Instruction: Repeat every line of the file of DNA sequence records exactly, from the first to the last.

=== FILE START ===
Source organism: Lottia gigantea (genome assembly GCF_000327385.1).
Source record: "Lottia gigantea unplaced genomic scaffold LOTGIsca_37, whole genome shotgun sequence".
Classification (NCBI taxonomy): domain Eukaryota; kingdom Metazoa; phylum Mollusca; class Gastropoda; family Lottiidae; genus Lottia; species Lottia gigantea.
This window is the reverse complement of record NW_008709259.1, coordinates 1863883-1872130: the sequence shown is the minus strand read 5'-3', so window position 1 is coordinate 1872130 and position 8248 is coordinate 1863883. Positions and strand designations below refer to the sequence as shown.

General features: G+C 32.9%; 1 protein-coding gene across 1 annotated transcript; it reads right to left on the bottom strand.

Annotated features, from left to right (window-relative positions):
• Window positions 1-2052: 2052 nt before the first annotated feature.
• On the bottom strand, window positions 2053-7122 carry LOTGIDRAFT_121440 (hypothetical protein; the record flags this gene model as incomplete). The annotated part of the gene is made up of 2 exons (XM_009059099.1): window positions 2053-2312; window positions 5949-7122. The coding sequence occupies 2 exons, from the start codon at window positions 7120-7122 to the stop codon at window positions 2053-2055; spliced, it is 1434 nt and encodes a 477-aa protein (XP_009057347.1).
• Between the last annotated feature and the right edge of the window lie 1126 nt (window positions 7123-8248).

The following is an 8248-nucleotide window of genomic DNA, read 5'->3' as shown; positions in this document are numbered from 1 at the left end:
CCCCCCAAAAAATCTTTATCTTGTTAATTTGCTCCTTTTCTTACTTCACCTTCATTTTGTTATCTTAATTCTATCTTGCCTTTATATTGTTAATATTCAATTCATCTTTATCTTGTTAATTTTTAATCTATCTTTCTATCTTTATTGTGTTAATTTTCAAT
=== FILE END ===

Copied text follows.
Source organism: Lottia gigantea (genome assembly GCF_000327385.1).
Source record: "Lottia gigantea unplaced genomic scaffold LOTGIsca_37, whole genome shotgun sequence".
Classification (NCBI taxonomy): domain Eukaryota; kingdom Metazoa; phylum Mollusca; class Gastropoda; family Lottiidae; genus Lottia; species Lottia gigantea.
This window is the reverse complement of record NW_008709259.1, coordinates 1863883-1872130: the sequence shown is the minus strand read 5'-3', so window position 1 is coordinate 1872130 and position 8248 is coordinate 1863883. Positions and strand designations below refer to the sequence as shown.

General features: G+C 32.9%; 1 protein-coding gene across 1 annotated transcript; it reads right to left on the bottom strand.

Annotated features, from left to right (window-relative positions):
• Window positions 1-2052: 2052 nt before the first annotated feature.
• On the bottom strand, window positions 2053-7122 carry LOTGIDRAFT_121440 (hypothetical protein; the record flags this gene model as incomplete). The annotated part of the gene is made up of 2 exons (XM_009059099.1): window positions 2053-2312; window positions 5949-7122. The coding sequence occupies 2 exons, from the start codon at window positions 7120-7122 to the stop codon at window positions 2053-2055; spliced, it is 1434 nt and encodes a 477-aa protein (XP_009057347.1).
• Between the last annotated feature and the right edge of the window lie 1126 nt (window positions 7123-8248).

The following is an 8248-nucleotide window of genomic DNA, read 5'->3' as shown; positions in this document are numbered from 1 at the left end:
CCCCCCAAAAAATCTTTATCTTGTTAATTTGCTCCTTTTCTTACTTCACCTTCATTTTGTTATCTTAATTCTATCTTGCCTTTATATTGTTAATATTCAATTCATCTTTATCTTGTTAATTTTTAATCTATCTTTCTATCTTTATTGTGTTAATTTTCAAT